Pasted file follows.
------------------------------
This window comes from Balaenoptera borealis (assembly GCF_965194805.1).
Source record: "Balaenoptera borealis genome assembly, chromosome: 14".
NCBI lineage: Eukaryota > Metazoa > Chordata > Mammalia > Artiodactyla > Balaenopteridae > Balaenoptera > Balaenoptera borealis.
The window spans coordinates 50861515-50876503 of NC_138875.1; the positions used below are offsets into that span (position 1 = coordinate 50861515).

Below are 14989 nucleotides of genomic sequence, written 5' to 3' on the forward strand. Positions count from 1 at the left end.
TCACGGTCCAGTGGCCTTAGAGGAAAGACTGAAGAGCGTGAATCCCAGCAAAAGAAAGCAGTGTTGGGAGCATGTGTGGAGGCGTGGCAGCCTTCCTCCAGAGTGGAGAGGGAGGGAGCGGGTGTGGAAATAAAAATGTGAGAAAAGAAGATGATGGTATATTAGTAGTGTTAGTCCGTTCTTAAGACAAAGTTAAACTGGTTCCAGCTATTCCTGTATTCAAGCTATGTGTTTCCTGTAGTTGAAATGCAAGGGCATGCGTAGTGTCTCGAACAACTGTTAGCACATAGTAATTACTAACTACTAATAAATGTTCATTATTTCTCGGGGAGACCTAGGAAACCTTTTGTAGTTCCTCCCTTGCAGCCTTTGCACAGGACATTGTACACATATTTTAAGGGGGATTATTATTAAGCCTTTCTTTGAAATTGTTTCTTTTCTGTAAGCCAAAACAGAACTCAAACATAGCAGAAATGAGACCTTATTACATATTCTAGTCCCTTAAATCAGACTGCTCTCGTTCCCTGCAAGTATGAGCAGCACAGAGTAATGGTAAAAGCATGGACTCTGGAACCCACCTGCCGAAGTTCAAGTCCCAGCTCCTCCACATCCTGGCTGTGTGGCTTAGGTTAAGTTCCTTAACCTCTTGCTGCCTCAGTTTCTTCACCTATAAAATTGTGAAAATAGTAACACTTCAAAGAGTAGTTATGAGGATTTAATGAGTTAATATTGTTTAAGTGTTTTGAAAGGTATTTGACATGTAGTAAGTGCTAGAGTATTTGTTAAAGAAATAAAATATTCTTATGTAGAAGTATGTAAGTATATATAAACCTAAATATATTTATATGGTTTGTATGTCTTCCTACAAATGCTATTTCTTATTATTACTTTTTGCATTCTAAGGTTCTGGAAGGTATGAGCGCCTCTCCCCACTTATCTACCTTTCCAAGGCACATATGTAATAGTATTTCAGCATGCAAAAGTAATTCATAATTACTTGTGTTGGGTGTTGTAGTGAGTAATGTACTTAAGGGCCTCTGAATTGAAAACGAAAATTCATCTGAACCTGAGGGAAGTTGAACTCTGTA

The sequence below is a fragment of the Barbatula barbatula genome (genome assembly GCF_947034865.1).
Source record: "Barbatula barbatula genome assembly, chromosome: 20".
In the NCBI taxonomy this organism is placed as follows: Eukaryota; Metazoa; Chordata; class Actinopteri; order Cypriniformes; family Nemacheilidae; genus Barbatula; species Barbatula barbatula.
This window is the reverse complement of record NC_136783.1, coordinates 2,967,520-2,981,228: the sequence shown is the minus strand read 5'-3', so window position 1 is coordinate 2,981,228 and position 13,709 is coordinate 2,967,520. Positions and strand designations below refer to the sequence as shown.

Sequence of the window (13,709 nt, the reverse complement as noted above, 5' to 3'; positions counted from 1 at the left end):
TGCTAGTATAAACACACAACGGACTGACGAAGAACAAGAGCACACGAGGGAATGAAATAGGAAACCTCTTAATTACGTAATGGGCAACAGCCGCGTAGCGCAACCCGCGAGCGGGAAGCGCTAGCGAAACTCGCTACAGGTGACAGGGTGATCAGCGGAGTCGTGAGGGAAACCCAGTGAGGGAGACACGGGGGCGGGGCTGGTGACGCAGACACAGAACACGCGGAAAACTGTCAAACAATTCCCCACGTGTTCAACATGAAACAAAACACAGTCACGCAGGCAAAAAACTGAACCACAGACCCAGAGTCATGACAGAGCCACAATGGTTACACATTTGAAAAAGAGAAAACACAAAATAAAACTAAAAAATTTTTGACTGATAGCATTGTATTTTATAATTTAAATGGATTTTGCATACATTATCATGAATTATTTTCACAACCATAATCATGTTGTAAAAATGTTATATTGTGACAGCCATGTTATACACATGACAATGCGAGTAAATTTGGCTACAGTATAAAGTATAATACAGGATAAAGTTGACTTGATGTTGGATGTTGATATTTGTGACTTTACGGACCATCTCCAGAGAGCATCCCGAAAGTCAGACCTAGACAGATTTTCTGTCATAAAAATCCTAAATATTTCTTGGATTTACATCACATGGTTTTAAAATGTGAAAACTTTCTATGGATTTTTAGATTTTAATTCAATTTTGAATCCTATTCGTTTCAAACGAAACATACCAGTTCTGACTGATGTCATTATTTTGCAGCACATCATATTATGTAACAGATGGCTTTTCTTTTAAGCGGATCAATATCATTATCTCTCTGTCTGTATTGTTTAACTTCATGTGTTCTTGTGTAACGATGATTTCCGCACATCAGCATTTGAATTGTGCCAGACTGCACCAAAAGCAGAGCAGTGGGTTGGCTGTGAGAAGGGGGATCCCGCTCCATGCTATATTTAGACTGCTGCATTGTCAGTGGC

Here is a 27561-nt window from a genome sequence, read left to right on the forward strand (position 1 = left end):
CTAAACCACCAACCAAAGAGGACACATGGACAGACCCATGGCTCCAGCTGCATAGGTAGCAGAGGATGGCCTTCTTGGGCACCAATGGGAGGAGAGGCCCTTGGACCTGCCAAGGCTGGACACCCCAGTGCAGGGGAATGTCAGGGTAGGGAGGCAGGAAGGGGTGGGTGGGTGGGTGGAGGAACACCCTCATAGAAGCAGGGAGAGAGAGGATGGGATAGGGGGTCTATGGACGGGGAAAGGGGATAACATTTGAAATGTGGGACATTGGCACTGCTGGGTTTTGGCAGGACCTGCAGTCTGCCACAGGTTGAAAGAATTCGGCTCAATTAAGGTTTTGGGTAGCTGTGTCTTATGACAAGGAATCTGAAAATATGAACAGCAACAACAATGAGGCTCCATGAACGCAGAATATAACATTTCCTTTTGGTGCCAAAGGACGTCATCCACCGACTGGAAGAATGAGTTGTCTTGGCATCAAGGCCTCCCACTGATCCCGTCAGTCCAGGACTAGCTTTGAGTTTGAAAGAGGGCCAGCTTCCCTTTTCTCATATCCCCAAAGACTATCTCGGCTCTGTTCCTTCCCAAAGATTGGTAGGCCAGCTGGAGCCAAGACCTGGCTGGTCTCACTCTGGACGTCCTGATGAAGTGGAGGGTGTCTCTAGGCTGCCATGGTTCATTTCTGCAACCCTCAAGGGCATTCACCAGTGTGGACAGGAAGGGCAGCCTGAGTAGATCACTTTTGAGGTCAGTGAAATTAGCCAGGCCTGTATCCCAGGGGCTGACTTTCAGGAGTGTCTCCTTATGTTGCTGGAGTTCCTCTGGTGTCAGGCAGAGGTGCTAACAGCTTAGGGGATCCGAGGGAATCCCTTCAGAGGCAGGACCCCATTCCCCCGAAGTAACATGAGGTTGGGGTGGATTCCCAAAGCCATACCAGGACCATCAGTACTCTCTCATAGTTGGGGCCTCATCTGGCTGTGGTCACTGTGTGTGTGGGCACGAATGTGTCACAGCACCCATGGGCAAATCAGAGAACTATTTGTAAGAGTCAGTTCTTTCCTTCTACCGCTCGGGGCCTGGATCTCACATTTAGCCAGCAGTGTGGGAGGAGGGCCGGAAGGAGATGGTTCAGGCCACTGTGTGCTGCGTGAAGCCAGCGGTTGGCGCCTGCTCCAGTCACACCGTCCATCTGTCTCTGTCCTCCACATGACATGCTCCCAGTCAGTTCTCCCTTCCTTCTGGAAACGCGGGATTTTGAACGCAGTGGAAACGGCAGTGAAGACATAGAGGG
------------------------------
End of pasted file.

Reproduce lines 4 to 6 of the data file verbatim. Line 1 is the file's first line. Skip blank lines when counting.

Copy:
The window spans coordinates 50861515-50876503 of NC_138875.1; the positions used below are offsets into that span (position 1 = coordinate 50861515).

Below are 14989 nucleotides of genomic sequence, written 5' to 3' on the forward strand. Positions count from 1 at the left end.
TCACGGTCCAGTGGCCTTAGAGGAAAGACTGAAGAGCGTGAATCCCAGCAAAAGAAAGCAGTGTTGGGAGCATGTGTGGAGGCGTGGCAGCCTTCCTCCAGAGTGGAGAGGGAGGGAGCGGGTGTGGAAATAAAAATGTGAGAAAAGAAGATGATGGTATATTAGTAGTGTTAGTCCGTTCTTAAGACAAAGTTAAACTGGTTCCAGCTATTCCTGTATTCAAGCTATGTGTTTCCTGTAGTTGAAATGCAAGGGCATGCGTAGTGTCTCGAACAACTGTTAGCACATAGTAATTACTAACTACTAATAAATGTTCATTATTTCTCGGGGAGACCTAGGAAACCTTTTGTAGTTCCTCCCTTGCAGCCTTTGCACAGGACATTGTACACATATTTTAAGGGGGATTATTATTAAGCCTTTCTTTGAAATTGTTTCTTTTCTGTAAGCCAAAACAGAACTCAAACATAGCAGAAATGAGACCTTATTACATATTCTAGTCCCTTAAATCAGACTGCTCTCGTTCCCTGCAAGTATGAGCAGCACAGAGTAATGGTAAAAGCATGGACTCTGGAACCCACCTGCCGAAGTTCAAGTCCCAGCTCCTCCACATCCTGGCTGTGTGGCTTAGGTTAAGTTCCTTAACCTCTTGCTGCCTCAGTTTCTTCACCTATAAAATTGTGAAAATAGTAACACTTCAAAGAGTAGTTATGAGGATTTAATGAGTTAATATTGTTTAAGTGTTTTGAAAGGTATTTGACATGTAGTAAGTGCTAGAGTATTTGTTAAAGAAATAAAATATTCTTATGTAGAAGTATGTAAGTATATATAAACCTAAATATATTTATATGGTTTGTATGTCTTCCTACAAATGCTATTTCTTATTATTACTTTTTGCATTCTAAGGTTCTGGAAGGTATGAGCGCCTCTCCCCACTTATCTACCTTTCCAAGGCACATATGTAATAGTATTTCAGCATGCAAAAGTAATTCATAATTACTTGTGTTGGGTGTTGTAGTGAGTAATGTACTTAAGGGCCTCTGAATTGAAAACGAAAATTCATCTGAACCTGAGGGAAGTTGAACTCTGTA